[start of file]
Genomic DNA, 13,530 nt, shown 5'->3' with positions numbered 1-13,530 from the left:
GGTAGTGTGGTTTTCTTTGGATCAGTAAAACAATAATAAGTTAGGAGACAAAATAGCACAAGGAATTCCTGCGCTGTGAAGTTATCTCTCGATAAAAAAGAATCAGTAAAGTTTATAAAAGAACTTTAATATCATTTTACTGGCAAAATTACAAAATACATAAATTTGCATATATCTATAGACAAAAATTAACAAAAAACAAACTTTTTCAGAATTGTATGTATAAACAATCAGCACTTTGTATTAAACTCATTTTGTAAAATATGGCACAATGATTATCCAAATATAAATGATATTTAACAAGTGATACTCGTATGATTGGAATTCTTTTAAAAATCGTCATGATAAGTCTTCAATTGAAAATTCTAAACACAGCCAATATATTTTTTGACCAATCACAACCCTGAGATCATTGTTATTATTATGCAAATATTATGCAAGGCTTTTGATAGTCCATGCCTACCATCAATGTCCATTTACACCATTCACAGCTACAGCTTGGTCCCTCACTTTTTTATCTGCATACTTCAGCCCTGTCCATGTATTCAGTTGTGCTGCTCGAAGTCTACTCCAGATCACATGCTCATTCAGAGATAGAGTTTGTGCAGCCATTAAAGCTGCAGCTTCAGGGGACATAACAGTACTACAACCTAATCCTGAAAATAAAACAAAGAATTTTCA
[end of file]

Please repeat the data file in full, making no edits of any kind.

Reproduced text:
Genomic DNA, 13,530 nt, shown 5'->3' with positions numbered 1-13,530 from the left:
GGTAGTGTGGTTTTCTTTGGATCAGTAAAACAATAATAAGTTAGGAGACAAAATAGCACAAGGAATTCCTGCGCTGTGAAGTTATCTCTCGATAAAAAAGAATCAGTAAAGTTTATAAAAGAACTTTAATATCATTTTACTGGCAAAATTACAAAATACATAAATTTGCATATATCTATAGACAAAAATTAACAAAAAACAAACTTTTTCAGAATTGTATGTATAAACAATCAGCACTTTGTATTAAACTCATTTTGTAAAATATGGCACAATGATTATCCAAATATAAATGATATTTAACAAGTGATACTCGTATGATTGGAATTCTTTTAAAAATCGTCATGATAAGTCTTCAATTGAAAATTCTAAACACAGCCAATATATTTTTTGACCAATCACAACCCTGAGATCATTGTTATTATTATGCAAATATTATGCAAGGCTTTTGATAGTCCATGCCTACCATCAATGTCCATTTACACCATTCACAGCTACAGCTTGGTCCCTCACTTTTTTATCTGCATACTTCAGCCCTGTCCATGTATTCAGTTGTGCTGCTCGAAGTCTACTCCAGATCACATGCTCATTCAGAGATAGAGTTTGTGCAGCCATTAAAGCTGCAGCTTCAGGGGACATAACAGTACTACAACCTAATCCTGAAAATAAAACAAAGAATTTTCA